Abigail was quick to learn piano. I listened to her from below, and heard her notes progress from fumbling to staccato to fluid. After two weeks, I signed the $80 check made out to Ms. Hawthorne, and slipped it through the mail slit. The next time she saw me in the hall, she stopped me.

“Mary, your check the for lessons came up a little short.”

“No, it didn’t.” I said, hoping not to embarrass her, “We agreed upon $20 per lesson, on Tuesdays and Thursdays.”

“Why yes, Mary. But I don’t do package deals. That’s only one person. Lessons for two are $30 each. And that one girl wears me out like no other.”

I scrutinized Ms. Hawthorne. The wrinkles on her forehead looked deeper than usual, and she leaned heavier on her cane. Perhaps Alzheimer’s really was setting in.

“There was only one.” I said.

“Oh Mary, I’m old, but I’m not that old.” She wagged a finger at me and continued walking, coughing as she turned the corner.

“Abigail,” I asked that night, “Have you been going to piano lessons with anyone else?”

“Just me and Bridget Miss Mary.”

I paused, a creeping suspicion tingling.

“What made you want to start taking lessons Abigail?”

“I like the way it sounds,” She said, “And Bridget said she wanted to meet Ms. Hawthorne.”

“Why is that?”

“She said Ms. Hawthorne had a gift for her.”

Abigail refused to disclose any further details. At night I could hear her rummaging around in her treasure box. During the day, I could hear her play piano. Over the weeks, I saw the brunette streak of hair continue to grow among the blonde, as if it were taking territory. And I saw Ms. Hawthorne’s hair change from grey to white, her skin pale, and her movements become shakier.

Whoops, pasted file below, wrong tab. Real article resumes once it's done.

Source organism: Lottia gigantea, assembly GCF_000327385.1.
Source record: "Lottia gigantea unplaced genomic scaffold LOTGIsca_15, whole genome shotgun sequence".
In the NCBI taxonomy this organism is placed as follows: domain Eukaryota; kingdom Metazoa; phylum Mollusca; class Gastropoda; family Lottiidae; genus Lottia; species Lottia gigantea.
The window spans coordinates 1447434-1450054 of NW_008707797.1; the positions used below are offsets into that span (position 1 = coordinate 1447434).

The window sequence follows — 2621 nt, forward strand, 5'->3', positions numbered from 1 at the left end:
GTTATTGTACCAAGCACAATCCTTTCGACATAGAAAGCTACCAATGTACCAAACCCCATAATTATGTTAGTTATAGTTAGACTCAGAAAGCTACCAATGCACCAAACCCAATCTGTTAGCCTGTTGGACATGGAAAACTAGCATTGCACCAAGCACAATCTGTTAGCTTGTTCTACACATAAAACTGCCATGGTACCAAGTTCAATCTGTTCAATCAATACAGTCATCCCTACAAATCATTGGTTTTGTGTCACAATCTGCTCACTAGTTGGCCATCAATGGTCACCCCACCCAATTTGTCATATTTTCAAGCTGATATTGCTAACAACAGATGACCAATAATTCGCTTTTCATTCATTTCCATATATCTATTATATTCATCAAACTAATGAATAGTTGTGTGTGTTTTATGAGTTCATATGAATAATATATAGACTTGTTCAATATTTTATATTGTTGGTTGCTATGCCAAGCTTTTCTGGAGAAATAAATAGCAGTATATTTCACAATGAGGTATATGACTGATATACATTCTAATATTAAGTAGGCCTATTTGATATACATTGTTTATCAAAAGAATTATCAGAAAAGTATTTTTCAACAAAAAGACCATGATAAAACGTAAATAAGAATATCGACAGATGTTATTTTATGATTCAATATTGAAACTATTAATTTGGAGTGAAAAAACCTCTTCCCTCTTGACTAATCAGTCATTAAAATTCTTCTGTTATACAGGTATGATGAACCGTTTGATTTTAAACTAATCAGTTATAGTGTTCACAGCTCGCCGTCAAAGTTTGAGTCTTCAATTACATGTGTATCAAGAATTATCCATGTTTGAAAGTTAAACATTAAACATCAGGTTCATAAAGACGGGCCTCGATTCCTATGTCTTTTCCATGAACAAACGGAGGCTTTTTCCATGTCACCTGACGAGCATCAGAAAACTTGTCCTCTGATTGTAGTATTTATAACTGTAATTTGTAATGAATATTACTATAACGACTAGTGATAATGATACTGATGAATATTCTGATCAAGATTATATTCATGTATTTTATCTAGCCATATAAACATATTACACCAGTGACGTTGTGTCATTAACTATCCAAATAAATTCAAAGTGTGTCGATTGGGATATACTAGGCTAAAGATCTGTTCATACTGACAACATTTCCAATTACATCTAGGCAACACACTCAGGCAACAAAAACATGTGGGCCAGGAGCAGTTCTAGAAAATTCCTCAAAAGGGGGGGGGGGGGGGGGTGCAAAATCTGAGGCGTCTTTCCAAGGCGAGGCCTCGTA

Perhaps it was the shock of her dead mother finally setting in, but Abigail’s attention span was shrinking. Sometimes I would see her do her chores twice, as if she had forgotten, and I found myself repeating things to her multiple times before she would hear them.

Unless I was right next to her, I’d catch her staring deep off into space, or murmuring to herself. And even when I held her hand, she was always fidgeting and wringing out her dress. Sometimes she would sleep with me, saying, “I don’t want to go away tonight Miss Mary. I want to stay here.”

“Go away where?” I’d ask, already knowing the answer.

“With Bridget. Mommy’s there, and grandpa. But sometimes it’s hard coming back. Sometimes I want to stay there forever, but if I stay too long I’ll never come back.”

“Shhh. You’re here now with me.”

“Bridget says she can take you there too. You just have to put on her locket.”

“No. I’ll stay here, Abigail. I’ll stay here with you.”

There was no way in Hell I was putting on that locket.

“Ms. Hawthorne’s there sometimes,” She would mumble as her eyes drooped.

And then we would fall asleep, and my dreams would be troubled, and her fidgeting combined with the coldness of her small body would wake me deep into the night.


Ms. Hawthorne died in her sleep on a Thursday night. Her caretaker, who had met Abigail several times by now, found her during a morning checkup. The caretaker knocked on my door as the funeral home removed the body, holding out a silver chained object.

“I believe this belongs to your daughter, Mary. Ms. Hawthorne had it around her wrist this morning- I’m sure Abigail must have left it at her lesson.” She said.

“Put it on the counter.” I responded, refusing to hold out my hand. Bridget’s locket clanked as it came in contact with the cold granite and the caretaker left.

I almost called for Abigail, but there was something I had to know first.

I logged into my computer and opened up a mapping website. It was easy to find Abigail’s house, and I enlarged it, viewing the satellite image. A time stamp of revealed the image to have been taken two months before I had adopted Abigail.

Everything looked the same, except for the dead Oak tree in her front yard. Verdant green leaves covered every branch.

I called Abigail in from the next room.

“Abigail, where did you get your sister’s locket from?”

“From mommy.”

“Who did your mother get it from?”

“From grandpa, after he died. He kept it after the crash.”

“Abigail, what gift did you say that Ms. Hawthorne give your sister?” I asked.

“Her years, Miss Mary.” Whispered Abigail.

Outside, in my windowsill garden, my other herbs were already brown. Just like the streak in Abigail’s hair.